President Reuven Rivlin announced on Monday that next week he would begin meeting with representatives of the parties elected to Knesset to determine who to task with forming a new government.
In a statement Rivlin invited the heads of parties to meet with him next Monday, and is expected to decide on who will try to form the next government two days later.
The evidentiary stage of Prime Minister Netanyahu's corruption trial is slated to start on April 5, the same day Rivlin said he would start coalition talks. The Netanyahu bloc, which includes Likud, ultra-Orthodox parties Shas and United Torah Judaism, as well as the far-right Religious Zionism, has 52 seats.
The anti-Netanyahu bloc, a patchwork of left, right and centrist factions, is also just shy of a majority with 57 seats.
Menawhile, Kahol Lavan leader Benny Gantz called on party leaders Yair Lapid, Naftali Bennett and Gideon Sa'ar to meet "as soon as possible to find a way to end Netanyahu's corruption and to form a government."
After the official election results are released, the president has two weeks to task the lawmaker he believes has the best chance of forming a government. That lawmaker will have 28 days to form a government. Should an extension be required, the president may approve an additional 14 days.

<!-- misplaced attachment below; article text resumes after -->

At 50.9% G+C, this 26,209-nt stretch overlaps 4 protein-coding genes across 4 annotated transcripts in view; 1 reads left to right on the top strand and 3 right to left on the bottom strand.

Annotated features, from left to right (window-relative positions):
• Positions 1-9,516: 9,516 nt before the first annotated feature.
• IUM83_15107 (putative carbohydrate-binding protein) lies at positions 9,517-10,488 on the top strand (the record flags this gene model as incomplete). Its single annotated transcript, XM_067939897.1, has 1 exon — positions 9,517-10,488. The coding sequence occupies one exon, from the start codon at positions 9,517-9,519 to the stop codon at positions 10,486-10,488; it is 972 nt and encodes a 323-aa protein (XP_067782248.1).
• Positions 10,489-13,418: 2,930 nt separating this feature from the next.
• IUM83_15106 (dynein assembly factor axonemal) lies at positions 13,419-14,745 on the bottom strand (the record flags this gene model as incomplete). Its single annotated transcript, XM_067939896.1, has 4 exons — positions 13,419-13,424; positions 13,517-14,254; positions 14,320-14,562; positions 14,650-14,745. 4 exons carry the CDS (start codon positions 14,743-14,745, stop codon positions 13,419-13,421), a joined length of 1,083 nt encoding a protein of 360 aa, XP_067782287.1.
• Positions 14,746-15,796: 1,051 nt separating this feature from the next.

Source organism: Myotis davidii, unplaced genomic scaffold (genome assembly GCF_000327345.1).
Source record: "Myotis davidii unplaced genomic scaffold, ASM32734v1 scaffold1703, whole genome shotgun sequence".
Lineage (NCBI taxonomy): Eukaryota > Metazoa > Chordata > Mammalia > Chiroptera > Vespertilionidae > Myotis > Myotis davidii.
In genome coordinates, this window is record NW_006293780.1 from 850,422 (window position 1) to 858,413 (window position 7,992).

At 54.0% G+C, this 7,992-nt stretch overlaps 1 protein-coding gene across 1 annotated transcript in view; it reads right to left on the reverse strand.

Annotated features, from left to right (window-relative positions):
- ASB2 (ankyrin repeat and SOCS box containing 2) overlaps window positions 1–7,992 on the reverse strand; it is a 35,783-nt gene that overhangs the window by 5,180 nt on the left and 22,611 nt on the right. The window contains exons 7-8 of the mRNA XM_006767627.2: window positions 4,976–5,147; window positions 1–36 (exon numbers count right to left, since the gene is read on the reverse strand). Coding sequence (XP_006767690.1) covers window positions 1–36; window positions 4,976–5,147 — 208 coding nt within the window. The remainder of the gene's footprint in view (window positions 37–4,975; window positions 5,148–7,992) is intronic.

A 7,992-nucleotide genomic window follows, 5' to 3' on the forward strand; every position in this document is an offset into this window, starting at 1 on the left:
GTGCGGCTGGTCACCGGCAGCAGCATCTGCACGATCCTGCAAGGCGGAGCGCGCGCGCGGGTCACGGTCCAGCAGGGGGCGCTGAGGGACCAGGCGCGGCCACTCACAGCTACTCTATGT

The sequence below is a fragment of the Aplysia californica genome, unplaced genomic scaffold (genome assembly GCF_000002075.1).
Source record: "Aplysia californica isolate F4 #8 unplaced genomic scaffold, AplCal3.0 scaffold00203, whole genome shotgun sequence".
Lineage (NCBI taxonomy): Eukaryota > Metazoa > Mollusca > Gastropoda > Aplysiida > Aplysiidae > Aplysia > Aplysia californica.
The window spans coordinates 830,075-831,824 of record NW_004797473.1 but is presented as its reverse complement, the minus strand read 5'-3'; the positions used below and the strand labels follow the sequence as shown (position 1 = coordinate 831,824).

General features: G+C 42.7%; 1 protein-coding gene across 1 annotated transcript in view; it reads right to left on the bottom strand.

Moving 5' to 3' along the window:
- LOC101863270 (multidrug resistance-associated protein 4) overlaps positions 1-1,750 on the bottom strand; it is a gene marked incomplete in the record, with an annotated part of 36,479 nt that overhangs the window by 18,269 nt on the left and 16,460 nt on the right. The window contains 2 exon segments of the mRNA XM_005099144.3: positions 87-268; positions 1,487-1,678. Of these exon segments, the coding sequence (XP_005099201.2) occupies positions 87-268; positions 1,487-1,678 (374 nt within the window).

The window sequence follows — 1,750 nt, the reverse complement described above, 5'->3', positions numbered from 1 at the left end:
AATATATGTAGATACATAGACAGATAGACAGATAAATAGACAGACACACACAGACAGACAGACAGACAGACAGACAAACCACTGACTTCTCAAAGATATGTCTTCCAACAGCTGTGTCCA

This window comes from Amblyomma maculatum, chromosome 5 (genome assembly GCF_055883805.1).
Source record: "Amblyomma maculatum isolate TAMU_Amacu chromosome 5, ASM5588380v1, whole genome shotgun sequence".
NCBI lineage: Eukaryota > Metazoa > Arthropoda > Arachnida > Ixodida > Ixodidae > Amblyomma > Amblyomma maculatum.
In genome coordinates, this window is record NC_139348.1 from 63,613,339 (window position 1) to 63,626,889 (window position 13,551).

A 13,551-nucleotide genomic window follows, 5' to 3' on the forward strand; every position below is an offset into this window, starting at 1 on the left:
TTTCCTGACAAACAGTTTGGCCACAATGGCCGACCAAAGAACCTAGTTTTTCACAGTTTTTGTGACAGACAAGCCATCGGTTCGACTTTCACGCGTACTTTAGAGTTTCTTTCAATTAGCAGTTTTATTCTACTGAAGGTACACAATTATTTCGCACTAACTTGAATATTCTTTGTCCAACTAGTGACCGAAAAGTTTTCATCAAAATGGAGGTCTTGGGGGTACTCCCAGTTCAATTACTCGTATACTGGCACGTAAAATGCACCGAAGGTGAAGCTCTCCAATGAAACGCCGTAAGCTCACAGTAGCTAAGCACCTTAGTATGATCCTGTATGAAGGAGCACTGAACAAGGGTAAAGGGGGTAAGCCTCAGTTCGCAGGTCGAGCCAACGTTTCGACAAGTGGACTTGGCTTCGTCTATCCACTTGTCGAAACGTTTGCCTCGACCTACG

Earlier on Monday, the leader of the ultra-Orthodox Shas party, Arye Dery, said that his party would recommend that Prime Minister Benjamin Netanyahu be tapped to form the next government following the March 23 vote, as Shas promised during the election campaign.
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In other efforts to form a new government, Yesh Atid party head Yair Lapid, who heads the second largest party after Netanyahu's Likud, held talks with Gantz on Sunday. Lapid also met with United Arab List head Mansour Abbas, who has been thrust into the center of Israeli politics as an unlikely kingmaker.
On Sunday, Yisrael Beiteinu chairman Avigdor Lieberman said his party would recommend to President Reuven Rivlin that Lapid be tasked with forming a coalition government. Lieberman didn't explicitly name Lapid in his Facebook post, but wrote that he would "back the chairman of a party from the opposition bloc that received the most Knesset seats as the candidate for Prime Minister."